The DCMA brief stated that extending the payment of transportation credits to include the months of January and February and to the entire loads of milk would offer the suppliers of supplemental milk greater assurance that more of the actual costs of hauling milk to the southeastern region would be covered. According to the brief, simplifying the criteria that determines if producers are supplemental suppliers of milk to the marketing areas offers both administrative and marketing efficiencies. Finally, the brief explained that the proposed increase in the transportation credit assessment for the Southeast milk order would ensure that transportation credit payment claims would be adequate to meet anticipated needs.

The DCMA brief maintained that the record contains abundant evidence supporting the existence of emergency conditions in the three marketing areas affecting the ability to adequately supply fluid milk. The brief stressed that providing adjustments for higher Class I prices and modifying the Class I pricing surface, if even on a temporary basis, is necessary immediately. The brief indicated that milk production in the Southeastern states during the first quarter of 2007 declined at a faster rate than the annual decline during 2006 and 2005, and that this increasing rate of milk production decline cannot be ignored. The brief reiterated the continuing increases in hauling costs and the longer distances milk must be shipped to provide sufficient supplies to meet fluid demands.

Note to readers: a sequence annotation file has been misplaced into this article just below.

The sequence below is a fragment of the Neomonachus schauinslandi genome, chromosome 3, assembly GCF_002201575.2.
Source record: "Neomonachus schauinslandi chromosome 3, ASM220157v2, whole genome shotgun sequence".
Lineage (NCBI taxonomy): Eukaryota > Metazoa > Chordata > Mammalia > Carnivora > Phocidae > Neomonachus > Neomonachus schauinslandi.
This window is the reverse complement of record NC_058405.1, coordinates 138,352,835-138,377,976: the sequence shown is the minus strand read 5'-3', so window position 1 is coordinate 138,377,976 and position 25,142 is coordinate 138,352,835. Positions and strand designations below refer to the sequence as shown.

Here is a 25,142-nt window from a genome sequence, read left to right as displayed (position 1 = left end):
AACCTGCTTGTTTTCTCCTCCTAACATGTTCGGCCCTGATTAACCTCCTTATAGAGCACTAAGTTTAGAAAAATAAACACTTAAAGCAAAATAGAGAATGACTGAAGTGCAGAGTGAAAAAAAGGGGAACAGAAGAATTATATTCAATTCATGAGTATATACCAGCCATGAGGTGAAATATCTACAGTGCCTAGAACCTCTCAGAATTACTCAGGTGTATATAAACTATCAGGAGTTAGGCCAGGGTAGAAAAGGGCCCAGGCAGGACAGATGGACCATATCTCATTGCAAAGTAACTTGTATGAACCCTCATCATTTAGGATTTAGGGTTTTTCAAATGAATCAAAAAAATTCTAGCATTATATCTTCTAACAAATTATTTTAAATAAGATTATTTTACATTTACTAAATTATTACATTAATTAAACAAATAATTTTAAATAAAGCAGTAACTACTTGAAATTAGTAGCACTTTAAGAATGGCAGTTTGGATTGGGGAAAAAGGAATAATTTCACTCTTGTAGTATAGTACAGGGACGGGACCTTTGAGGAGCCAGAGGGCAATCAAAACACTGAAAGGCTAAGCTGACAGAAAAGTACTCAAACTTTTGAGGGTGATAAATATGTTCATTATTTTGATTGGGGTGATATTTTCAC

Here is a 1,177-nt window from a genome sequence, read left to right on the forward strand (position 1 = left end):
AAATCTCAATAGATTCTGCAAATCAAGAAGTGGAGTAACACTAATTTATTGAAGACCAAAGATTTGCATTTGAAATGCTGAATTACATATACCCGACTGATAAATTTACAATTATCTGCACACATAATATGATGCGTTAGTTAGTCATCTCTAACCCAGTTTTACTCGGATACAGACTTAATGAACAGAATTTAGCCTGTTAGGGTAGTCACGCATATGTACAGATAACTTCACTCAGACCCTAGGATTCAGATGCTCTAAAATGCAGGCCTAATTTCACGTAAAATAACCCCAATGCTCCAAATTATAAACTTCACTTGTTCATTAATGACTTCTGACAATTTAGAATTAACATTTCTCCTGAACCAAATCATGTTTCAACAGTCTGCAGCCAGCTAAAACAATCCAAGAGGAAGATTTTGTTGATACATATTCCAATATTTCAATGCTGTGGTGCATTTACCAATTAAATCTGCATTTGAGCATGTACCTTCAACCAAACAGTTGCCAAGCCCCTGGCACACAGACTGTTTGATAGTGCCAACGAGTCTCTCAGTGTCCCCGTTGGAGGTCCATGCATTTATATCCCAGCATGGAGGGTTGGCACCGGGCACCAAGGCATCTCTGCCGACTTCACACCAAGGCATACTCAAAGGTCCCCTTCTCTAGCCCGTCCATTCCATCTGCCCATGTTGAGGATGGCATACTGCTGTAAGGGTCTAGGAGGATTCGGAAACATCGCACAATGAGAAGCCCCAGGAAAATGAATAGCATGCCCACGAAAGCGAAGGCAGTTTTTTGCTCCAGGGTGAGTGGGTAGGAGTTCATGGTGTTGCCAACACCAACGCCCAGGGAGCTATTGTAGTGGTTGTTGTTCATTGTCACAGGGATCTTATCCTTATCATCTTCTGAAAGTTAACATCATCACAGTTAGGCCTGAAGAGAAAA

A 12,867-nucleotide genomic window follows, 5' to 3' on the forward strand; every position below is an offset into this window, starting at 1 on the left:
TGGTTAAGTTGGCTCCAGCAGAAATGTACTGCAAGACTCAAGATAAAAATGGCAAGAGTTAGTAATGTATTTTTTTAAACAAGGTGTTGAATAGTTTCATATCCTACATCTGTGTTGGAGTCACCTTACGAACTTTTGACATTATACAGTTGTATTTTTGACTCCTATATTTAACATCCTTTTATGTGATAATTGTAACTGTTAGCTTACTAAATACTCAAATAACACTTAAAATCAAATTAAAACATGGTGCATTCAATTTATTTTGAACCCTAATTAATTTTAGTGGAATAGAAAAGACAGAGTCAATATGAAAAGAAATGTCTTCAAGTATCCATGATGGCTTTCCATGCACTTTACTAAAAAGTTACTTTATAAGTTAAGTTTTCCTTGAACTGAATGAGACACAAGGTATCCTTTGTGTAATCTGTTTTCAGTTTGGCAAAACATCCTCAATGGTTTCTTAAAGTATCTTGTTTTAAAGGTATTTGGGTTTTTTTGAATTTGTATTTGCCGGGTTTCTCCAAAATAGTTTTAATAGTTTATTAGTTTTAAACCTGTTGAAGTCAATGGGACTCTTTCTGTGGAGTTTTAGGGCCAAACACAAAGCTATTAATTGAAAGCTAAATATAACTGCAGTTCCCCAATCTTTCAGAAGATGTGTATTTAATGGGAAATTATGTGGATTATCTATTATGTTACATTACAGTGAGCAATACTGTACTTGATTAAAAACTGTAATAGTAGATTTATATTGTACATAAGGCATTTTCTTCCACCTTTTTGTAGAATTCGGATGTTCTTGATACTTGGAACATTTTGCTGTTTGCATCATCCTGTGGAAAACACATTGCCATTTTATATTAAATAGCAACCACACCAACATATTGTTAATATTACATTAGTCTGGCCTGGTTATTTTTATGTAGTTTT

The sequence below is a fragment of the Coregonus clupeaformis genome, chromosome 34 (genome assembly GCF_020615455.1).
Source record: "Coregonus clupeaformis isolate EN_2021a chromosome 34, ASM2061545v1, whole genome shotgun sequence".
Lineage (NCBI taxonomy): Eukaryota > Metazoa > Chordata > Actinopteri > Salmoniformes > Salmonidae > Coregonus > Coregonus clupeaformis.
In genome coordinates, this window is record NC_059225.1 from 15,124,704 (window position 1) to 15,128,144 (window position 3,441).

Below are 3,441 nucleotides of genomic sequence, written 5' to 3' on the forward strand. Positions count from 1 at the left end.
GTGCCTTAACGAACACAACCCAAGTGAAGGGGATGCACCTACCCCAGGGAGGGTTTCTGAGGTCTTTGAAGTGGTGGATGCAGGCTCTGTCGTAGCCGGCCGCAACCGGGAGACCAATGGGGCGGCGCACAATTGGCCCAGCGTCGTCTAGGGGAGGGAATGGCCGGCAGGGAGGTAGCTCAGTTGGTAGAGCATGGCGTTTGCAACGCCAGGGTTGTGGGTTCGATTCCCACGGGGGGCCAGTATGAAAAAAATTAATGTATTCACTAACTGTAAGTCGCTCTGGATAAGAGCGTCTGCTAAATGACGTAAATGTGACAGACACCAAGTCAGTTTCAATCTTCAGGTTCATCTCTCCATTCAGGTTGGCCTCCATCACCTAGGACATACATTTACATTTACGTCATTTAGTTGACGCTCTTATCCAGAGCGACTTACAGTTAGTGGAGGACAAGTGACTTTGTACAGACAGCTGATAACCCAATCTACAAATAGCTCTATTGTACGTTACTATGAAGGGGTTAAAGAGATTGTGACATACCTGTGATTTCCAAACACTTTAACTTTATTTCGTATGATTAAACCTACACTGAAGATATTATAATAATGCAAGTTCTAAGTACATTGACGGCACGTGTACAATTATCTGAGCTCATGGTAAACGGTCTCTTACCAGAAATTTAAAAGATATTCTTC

A post-hearing brief was submitted on behalf of SPSC. The SPSC brief indicated support for the Class I portions of DCMA's proposals but was not fully supportive of the proposed diversion limit and touch-base standards and transportation credit provisions. The brief agreed with the DCMA proposals to increase Class I prices in the Appalachian, Southeast and Florida orders on an emergency basis because it would promote milk production within the three marketing areas by enhancing local producer income—the primary suppliers of fluid milk for the three southeastern markets. The SPSC brief did express concern that even with expected higher blend prices to producers accruing from higher Class I prices, the current trend of lower local milk production may not be slowed.